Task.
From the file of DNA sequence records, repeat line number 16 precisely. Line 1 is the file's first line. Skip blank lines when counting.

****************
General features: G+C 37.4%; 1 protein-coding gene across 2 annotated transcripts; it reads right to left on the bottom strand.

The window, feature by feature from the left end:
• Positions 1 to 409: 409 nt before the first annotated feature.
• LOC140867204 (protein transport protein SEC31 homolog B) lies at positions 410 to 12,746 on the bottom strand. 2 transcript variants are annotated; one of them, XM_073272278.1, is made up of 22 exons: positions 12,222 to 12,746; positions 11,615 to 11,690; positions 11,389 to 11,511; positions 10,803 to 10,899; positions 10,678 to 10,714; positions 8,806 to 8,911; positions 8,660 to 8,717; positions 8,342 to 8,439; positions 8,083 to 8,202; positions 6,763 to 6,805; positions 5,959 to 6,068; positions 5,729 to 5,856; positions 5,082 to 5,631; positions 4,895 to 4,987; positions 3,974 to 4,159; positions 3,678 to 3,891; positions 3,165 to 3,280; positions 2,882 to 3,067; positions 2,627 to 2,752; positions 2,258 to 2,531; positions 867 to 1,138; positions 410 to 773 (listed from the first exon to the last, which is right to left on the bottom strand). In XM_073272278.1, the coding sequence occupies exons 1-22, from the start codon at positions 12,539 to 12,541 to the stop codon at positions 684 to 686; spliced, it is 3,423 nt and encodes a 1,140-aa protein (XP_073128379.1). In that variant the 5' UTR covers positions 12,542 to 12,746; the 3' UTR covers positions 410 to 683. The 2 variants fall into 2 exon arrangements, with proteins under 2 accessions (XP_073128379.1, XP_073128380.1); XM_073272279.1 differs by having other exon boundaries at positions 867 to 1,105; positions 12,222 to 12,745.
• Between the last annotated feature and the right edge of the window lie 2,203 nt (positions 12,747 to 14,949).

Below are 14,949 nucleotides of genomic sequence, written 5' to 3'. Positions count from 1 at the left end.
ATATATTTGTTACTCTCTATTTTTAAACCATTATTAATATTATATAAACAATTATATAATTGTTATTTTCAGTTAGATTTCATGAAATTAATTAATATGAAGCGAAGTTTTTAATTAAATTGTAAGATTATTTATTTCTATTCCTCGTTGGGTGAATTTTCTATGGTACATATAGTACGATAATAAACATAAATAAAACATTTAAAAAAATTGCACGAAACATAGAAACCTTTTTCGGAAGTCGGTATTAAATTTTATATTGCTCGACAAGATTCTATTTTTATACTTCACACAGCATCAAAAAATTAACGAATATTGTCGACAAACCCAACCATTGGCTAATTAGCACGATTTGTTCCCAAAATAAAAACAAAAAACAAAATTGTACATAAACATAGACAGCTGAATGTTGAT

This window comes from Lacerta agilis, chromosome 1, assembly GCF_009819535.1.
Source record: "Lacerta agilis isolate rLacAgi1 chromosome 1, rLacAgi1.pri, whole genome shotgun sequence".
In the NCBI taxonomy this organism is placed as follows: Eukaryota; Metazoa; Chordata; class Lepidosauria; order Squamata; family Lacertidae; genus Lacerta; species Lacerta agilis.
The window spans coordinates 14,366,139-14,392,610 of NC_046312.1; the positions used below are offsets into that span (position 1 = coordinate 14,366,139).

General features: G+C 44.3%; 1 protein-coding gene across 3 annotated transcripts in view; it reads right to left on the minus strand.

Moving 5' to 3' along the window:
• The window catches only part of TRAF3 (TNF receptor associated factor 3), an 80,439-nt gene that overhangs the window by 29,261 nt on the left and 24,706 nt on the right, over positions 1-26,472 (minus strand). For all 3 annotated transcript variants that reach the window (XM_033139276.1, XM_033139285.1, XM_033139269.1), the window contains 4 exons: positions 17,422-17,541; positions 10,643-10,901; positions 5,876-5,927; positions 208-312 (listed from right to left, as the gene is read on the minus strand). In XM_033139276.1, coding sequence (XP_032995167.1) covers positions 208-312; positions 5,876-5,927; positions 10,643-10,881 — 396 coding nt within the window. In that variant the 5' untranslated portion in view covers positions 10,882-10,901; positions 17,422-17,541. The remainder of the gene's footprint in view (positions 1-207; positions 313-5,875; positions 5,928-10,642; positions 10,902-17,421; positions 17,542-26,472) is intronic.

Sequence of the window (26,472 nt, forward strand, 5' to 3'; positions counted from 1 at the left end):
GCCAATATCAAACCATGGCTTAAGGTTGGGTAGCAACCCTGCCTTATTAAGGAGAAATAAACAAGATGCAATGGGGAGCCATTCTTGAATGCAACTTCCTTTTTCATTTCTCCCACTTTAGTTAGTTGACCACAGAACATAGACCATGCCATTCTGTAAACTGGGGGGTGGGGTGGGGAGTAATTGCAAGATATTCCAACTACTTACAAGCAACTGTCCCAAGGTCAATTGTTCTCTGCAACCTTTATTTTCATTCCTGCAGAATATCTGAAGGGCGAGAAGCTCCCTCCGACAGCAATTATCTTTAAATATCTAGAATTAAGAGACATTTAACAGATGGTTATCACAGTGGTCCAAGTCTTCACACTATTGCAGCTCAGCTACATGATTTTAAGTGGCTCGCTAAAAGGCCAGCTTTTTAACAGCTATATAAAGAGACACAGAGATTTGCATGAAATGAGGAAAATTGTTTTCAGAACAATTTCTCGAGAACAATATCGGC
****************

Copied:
GCCAATATCAAACCATGGCTTAAGGTTGGGTAGCAACCCTGCCTTATTAAGGAGAAATAAACAAGATGCAATGGGGAGCCATTCTTGAATGCAACTTCCTTTTTCATTTCTCCCACTTTAGTTAGTTGACCACAGAACATAGACCATGCCATTCTGTAAACTGGGGGGTGGGGTGGGGAGTAATTGCAAGATATTCCAACTACTTACAAGCAACTGTCCCAAGGTCAATTGTTCTCTGCAACCTTTATTTTCATTCCTGCAGAATATCTGAAGGGCGAGAAGCTCCCTCCGACAGCAATTATCTTTAAATATCTAGAATTAAGAGACATTTAACAGATGGTTATCACAGTGGTCCAAGTCTTCACACTATTGCAGCTCAGCTACATGATTTTAAGTGGCTCGCTAAAAGGCCAGCTTTTTAACAGCTATATAAAGAGACACAGAGATTTGCATGAAATGAGGAAAATTGTTTTCAGAACAATTTCTCGAGAACAATATCGGC